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Album highlight “Get Famous” distills the Mountain Goats fervor into a radio-ready pep talk, theconcise pop ideal in that trademark rallying cry. But Darnielle’s not the type to wish fame onanyone. Instead, he sings the song’s title as if it were a curse, as Hiss Golden Messengercollaborator Chris Boerner peels off a bronzey guitar lick. Later, despite the insistence on “TidalWave” that “even the very proud probably die on their knees,” Hodges’ organ and Douglas’clarinet produce crystalline towers that reach up to the sun.
That still leaves room for esoteric wordplay and lustrous metaphor. “Taste of hot ashes on mytongue all day/ I took my rifle with me to bed/ But I’m getting into knives,” he sings on the titletrack with an eerie calm, finding intimacy between villain and victim. Even through the prism ofdirect, unmoored emotion, Darnielle’s songs can be viewed close up without swallowing youwhole. Some can be seen from above, heightening their grasp of “non-conventional munitions”and stalked perpetrators. The steely acoustic guitar and counterpoint percussion ring aroundHodges’ organ like a snapshot campfire, while Darnielle threatens murder in the most vague,quiet way possible.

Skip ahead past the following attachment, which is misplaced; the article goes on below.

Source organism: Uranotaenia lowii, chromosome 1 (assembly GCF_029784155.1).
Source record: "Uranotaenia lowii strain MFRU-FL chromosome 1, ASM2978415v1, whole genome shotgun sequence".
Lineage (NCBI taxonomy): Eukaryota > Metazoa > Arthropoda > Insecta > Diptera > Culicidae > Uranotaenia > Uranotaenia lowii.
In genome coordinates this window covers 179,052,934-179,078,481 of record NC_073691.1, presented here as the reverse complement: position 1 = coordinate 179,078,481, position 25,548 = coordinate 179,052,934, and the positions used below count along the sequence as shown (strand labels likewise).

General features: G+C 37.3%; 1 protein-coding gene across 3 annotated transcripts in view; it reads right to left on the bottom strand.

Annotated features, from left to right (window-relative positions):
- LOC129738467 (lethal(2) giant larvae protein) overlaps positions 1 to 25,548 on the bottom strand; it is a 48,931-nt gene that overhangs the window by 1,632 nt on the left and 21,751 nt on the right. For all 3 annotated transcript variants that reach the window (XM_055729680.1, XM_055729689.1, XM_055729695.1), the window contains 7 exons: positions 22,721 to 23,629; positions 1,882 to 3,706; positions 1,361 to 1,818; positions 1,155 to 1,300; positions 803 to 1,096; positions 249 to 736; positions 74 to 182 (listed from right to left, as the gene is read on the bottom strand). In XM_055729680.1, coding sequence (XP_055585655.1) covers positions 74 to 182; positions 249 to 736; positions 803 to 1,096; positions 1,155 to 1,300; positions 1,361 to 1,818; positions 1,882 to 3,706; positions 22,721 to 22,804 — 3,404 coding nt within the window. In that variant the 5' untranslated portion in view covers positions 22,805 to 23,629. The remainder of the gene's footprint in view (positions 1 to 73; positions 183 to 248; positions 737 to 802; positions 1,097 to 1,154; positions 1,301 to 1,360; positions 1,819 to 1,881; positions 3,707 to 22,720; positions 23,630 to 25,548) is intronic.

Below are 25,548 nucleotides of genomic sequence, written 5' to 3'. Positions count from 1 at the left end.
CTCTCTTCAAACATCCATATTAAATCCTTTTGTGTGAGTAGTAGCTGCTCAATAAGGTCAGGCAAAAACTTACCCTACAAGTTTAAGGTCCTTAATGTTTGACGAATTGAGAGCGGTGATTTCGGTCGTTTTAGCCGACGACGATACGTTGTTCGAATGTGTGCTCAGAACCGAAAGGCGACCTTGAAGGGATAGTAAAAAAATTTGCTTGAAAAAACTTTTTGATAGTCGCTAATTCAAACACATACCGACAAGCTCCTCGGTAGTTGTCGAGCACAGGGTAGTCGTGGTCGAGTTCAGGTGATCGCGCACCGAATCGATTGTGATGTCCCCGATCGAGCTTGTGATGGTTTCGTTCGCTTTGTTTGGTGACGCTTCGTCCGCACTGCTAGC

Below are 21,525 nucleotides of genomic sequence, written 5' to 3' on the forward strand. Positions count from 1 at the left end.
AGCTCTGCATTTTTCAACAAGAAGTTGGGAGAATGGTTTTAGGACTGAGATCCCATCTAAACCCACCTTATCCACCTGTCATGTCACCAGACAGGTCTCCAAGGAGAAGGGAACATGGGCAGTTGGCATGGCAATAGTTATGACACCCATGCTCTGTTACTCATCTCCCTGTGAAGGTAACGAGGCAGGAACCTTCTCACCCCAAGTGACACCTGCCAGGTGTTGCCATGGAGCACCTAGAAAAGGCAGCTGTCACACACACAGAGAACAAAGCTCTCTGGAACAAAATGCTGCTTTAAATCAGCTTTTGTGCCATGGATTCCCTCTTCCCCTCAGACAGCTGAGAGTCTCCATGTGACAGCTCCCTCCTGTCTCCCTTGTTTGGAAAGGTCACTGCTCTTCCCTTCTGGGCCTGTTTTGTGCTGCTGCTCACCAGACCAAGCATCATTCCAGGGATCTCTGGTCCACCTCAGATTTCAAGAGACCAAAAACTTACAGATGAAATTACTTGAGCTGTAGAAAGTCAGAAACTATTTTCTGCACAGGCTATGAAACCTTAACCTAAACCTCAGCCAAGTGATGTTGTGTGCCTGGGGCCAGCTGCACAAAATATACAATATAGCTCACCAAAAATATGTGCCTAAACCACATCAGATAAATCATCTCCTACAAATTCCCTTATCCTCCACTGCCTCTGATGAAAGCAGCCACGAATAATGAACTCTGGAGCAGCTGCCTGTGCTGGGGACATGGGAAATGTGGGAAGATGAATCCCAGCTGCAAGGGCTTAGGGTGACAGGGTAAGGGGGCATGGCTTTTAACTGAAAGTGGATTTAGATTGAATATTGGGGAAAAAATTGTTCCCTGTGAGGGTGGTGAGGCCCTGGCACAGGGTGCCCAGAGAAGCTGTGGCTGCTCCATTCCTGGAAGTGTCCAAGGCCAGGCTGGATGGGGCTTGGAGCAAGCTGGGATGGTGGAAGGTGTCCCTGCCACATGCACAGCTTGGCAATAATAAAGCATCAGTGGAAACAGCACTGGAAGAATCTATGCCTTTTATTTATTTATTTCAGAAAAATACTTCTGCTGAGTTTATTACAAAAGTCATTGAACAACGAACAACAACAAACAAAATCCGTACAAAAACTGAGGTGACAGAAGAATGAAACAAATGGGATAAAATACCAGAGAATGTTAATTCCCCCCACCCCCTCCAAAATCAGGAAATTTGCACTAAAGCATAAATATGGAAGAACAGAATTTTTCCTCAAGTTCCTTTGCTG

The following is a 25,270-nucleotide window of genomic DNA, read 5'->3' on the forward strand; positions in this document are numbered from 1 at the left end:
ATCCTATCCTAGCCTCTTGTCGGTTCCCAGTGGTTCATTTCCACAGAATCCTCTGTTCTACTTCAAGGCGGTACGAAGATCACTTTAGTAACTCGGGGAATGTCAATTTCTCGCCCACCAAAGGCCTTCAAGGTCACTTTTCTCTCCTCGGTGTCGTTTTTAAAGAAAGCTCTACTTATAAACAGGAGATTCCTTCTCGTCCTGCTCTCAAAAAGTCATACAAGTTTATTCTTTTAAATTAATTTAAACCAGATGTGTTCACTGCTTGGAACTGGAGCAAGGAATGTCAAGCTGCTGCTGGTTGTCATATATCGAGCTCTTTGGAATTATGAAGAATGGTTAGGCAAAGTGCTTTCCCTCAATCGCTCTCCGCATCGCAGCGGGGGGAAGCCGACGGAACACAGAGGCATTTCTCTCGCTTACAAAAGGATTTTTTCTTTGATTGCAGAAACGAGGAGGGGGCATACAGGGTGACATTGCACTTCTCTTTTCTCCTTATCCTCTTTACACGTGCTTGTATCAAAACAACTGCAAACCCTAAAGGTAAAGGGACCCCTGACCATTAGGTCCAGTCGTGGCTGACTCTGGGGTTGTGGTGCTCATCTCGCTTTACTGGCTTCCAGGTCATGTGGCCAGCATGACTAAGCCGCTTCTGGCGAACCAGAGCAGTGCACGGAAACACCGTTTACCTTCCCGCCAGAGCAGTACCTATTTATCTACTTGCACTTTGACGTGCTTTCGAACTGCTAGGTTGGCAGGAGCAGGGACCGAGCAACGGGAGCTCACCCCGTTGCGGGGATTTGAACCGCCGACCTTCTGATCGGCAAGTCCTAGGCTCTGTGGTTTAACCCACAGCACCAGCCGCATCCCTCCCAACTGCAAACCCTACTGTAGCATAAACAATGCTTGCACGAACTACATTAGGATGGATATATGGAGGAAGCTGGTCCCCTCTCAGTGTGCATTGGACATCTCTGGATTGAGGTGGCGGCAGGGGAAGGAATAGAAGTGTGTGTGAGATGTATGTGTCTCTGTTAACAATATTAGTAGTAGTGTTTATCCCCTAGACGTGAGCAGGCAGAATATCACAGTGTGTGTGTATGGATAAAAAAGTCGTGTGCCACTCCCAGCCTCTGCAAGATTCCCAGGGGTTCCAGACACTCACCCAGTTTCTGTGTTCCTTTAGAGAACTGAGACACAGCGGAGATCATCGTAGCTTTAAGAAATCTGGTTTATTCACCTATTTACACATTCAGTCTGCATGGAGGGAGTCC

After working as the engineer for 2019’s In League With Dragons, Matt Ross-Spang suggestedthe band come down to Sam Phillips Studio for a tour—which in turn led to the decision torecord in Memphis and to promote him to producer for the followup. Recorded in a single weekwith “magic” microphones salvaged from the Nashville Network, the record’s immediacy burnsbrightly in desperate contradiction. On “The Last Place I Saw You Alive”, Darnielle details thedarkness of knowing you’ll never see a loved one again, and even the potential for hope issubverted. “Us worms turn into butterflies, I guess,” he sings, the heartbreaking sincerity ringingout over resonant piano half a second past the realization that worms aren’t caterpillars.Elsewhere, “Wolf Count” draws sympathy for a wolf being hunted, despite the wolf’s dreams of agood ol’ bloodbath.
“Everything becomes a blur from six feet away,” Darnielle sings on “Tidal Wave”. Written yearsbefore any concern for social distancing became a constant subject of conversation, the songinsists instead that not every wave is a tidal wave. “Some waves are slow things that cover youwithout you having noticed,” Darnielle explains. But even that bit of grim perspective has itscomforts. “With the album, you either slam the door shut or you open on to the next path,”Darnielle avows. “The trick is to sew up an ending, but at the same time open the doors to thetheater and let the sunlight in.” Albums like Getting Into Knives sweep you out that door andaway into the center of a vast sea. You may find yourself submerged into inky depths orreaching a purifying breath of air with songs like these. Songs that enlighten despite theinevitability of loss.
There are, after all, a number of ways that you can find yourself underwater.